Increase in Ticks and Lyme Borreliosis, Yet Research into Its Prevention on the Wane

Desiree Beaujean*, Rik Crutzen, Cindy Kengen, Jim van Steenbergen, Dirk Ruwaard

*Corresponding author for this work

Research output: Contribution to journalArticleAcademicpeer-review


There is increased concern about the upward incidence of Lyme Borreliosis (LB) in Europe, the United States, Asia, and Northern Africa. However, effective measures to control tick populations or vaccines for LB are not yet available. Therefore, behavioral measures including avoidance of areas inhabited by ticks, performing routine body checks, using protective clothing, and the application of tick repellents are of great importance. Unfortunately, acceptance and uptake of many of these preventive behaviors are currently low. Hence, effective health education and public health communication aimed at promoting the uptake of preventive behaviors regarding tick bites and LB are urgently needed. In 2012, Mowbray recommended to conduct more research aimed at improving evidence-based insights regarding the promotion of preventive behaviors among the general public when exposed to the risk of LB. We fully agree with Mowbray and repeated her systematic review in May 2015 covering the period 1995-May 2015. Unfortunately, our review yielded exactly the same studies as already included in the review by Mowbray. Therefore, we again sound the alarm bell, just as Mowbray did a few years ago. As long as there are no effective measures for controlling tick populations and there is no vaccine available, we rely solely on health education and communication efforts to prevent tick bites and LB. We call on researchers and funders to prioritize research in the field of public health interventions for tick bites and LB because, in the words of Benjamin Franklin, an ounce of prevention is worth a pound of cure.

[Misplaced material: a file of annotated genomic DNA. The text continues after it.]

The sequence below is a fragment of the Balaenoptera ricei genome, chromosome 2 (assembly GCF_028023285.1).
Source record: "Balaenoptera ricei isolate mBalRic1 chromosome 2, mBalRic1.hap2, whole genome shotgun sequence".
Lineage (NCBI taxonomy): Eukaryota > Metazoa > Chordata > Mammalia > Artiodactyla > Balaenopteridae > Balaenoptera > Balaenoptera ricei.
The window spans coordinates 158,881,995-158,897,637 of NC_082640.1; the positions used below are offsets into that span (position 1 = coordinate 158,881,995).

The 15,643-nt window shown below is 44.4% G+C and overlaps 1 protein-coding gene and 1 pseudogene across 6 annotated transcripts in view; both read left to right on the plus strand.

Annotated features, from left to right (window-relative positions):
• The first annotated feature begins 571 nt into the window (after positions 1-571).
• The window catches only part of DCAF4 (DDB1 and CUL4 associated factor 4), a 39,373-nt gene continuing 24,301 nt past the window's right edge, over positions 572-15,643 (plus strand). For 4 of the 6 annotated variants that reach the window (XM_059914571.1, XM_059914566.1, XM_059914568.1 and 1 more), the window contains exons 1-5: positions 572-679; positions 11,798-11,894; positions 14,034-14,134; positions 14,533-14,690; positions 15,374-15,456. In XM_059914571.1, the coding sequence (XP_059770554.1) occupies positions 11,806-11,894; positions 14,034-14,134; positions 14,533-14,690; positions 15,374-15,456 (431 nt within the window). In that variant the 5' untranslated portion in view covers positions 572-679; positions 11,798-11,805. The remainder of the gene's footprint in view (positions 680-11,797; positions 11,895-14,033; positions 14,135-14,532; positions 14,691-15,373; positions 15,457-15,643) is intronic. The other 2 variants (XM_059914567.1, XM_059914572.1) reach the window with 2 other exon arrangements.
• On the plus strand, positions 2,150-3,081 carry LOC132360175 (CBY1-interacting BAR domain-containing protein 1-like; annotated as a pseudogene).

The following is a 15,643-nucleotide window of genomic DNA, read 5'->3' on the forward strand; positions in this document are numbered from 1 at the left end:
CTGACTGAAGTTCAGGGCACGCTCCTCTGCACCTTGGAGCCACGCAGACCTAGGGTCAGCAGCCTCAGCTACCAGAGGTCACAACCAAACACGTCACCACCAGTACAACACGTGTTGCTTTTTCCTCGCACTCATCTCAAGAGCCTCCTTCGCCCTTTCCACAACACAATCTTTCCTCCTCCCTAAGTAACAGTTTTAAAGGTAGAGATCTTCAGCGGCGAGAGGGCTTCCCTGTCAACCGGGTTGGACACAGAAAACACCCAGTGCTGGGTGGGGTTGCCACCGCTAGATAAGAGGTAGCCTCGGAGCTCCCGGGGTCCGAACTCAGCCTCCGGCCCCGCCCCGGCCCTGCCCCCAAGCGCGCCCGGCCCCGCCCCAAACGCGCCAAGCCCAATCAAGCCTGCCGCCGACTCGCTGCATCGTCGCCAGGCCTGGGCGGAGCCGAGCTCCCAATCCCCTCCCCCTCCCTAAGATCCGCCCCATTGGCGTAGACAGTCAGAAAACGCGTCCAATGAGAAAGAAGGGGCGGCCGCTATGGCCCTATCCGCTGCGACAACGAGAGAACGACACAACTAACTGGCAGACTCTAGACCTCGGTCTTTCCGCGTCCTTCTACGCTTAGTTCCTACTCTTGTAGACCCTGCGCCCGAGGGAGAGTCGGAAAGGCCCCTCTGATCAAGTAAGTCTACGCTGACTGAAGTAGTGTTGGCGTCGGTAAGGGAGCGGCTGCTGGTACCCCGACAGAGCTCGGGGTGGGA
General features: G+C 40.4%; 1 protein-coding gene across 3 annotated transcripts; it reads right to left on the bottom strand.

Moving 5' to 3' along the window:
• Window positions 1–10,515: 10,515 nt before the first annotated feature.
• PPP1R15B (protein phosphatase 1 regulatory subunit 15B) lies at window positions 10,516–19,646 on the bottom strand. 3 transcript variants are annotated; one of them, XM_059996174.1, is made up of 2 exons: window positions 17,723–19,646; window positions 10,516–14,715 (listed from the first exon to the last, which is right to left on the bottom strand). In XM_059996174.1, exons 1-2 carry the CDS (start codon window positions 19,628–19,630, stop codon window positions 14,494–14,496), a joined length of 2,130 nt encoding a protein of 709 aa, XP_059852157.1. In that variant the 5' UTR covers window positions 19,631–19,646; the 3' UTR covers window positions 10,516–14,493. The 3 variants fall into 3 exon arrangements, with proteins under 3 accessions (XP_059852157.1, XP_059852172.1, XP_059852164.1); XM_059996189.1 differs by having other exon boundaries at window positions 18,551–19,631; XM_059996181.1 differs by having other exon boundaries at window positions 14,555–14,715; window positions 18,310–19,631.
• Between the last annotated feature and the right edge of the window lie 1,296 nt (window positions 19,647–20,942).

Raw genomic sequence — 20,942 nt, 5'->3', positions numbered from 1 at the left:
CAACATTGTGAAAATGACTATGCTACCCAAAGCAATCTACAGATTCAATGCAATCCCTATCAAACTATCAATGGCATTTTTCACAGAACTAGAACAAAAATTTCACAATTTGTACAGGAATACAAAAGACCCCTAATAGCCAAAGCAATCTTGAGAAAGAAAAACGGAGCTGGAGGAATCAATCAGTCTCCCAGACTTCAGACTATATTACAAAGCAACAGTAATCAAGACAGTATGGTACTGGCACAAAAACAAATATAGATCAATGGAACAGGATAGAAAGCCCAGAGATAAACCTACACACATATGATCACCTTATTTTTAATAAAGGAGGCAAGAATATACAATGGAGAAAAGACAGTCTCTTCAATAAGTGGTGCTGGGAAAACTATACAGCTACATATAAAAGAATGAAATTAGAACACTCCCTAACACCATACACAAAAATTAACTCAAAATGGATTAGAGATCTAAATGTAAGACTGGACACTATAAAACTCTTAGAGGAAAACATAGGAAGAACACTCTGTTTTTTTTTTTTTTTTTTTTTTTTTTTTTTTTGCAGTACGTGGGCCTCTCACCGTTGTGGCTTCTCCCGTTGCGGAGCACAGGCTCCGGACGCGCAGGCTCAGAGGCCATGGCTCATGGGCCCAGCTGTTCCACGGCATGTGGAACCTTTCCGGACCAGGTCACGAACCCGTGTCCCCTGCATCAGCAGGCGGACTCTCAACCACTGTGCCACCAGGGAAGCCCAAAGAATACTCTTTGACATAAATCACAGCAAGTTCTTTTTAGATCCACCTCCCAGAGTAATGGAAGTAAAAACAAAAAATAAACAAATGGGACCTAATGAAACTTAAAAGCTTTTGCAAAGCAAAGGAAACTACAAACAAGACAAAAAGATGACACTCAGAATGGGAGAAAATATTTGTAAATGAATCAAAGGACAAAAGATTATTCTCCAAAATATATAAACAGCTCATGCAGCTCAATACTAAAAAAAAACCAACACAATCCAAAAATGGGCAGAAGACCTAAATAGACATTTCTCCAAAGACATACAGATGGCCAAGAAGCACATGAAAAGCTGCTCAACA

Original languageEnglish
Pages (from-to)349-351
JournalVector-borne and Zoonotic Diseases
Issue number5
Publication statusPublished - May 2016


  • Lyme borreliosis
  • Lyme disease
  • Public health
  • Tick


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